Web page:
If a crosslinker is present in the polymeric system, fully-IPN [21] result, while in the absence of crosslinking, a network having linear polymers embedded within the first crosslinked network is formed (semi- or pseudo-IPN) [22, 23]. IPNs are prepared usually in the form of simultaneous interpenetrating polymer networks (SINs), in which the precursors of both networks are mixed and the two networks are synthesized at the same time, or in the form of sequential IPNs, by swelling of a single-polymer network into a solution containing the mixture of monomer, initiator and activator, usually with a crosslinker. Thus, poly(2-hydroxyethyl methacrylate) (PHEMA) networks were greatly reinforced by poly(ethylene glycol) in SINs and semi-SINs composed of both polymers [24]. Full-IPNs and semi-IPNs of weak gelatin hydrogels were also prepared by the sequential mode of synthesis with polyacrylic acid (PAA) to be evaluated for tissue response in rats [25]. The mechanical properties of pseudo-SIPNs and pseudo-IPNs hydrogels, where the prefix pseudo denotes connectivity of the two network, showed that non-linear tensile properties of pseudo-SIPNs are rate-dependent, but for pseudo-IPNs they are not, which is a consequence of the viscoelastic behavior of a pseudo-SIPN versus elastic performance of the pseudo-IPN [26]. In that study, the mechanical properties of triple-network (TN) hydrogels synthesized from pseudo SIPNs and pseudo-IPNs showed that the presence of a loosely crosslinked third network changes the mechanical behavior of pseudo-SIPNs and pseudo-IPNs by homogenizing the stress within the sample for finite deformations.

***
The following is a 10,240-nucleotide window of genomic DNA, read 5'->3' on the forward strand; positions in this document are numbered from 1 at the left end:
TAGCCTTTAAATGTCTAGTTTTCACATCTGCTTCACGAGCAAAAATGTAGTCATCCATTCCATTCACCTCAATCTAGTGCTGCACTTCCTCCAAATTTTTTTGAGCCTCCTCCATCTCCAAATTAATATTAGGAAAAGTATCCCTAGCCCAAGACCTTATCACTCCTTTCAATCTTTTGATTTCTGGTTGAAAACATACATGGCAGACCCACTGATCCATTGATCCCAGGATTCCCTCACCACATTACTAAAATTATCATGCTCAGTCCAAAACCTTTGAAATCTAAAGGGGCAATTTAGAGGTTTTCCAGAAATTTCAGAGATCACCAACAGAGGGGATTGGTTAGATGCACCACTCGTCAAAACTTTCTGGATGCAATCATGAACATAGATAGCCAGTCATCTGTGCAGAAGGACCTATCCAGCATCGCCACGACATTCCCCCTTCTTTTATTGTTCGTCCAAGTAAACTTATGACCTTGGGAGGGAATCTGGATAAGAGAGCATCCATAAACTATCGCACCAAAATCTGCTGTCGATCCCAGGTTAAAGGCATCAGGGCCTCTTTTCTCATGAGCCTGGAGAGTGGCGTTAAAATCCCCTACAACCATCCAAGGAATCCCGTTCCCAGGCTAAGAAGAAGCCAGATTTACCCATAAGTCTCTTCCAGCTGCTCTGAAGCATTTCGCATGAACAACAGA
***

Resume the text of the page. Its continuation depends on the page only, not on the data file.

IPN hydrogels are also developed with the aim of enhancing the mechanical strength and swelling/deswelling response [27]. For example, interpenetrating polymer network (IPN) hydrogels of chitosan/poly(acrylic acid) (PAA) synthesized by the UV irradiation method showed that even in the swollen state, the present chitosan/PAA IPNs possessed good mechanical properties [28].

“Smart” hydrogels are able to significantly change their volume/shape in response to small alterations of certain parameters of the environment. These responsive hydrogels have numerous applications, being the most of them focused on biological and therapeutic demands [29, 30], and sensing applications [31].

Encapsulation of cells in interpenetrating network (IPN) hydrogels of two biocompatible materials-agarose and poly(ethylene glycol) (PEG) diacrylate with superior mechanical integrity has been developed [32].

Although IPNs based on hydrogels have been extensively reported, the combination of liquid crystalline (LC) property based hydrogels has been rarely explored. In this case, the anisotropic and molecular order of liquid crystals can be combined with the responsive isotropic properties of hydrogels. Thus, advanced stimuli-responsive materials based on interpenetrating liquid crystal-hydrogel polymer networks have been recently fabricated consisting of a cholesteric liquid crystalline network that reflects color and an interwoven poly(acrylic acid) network that provides a humidity and pH response [33].

2.2. Composite hydrogels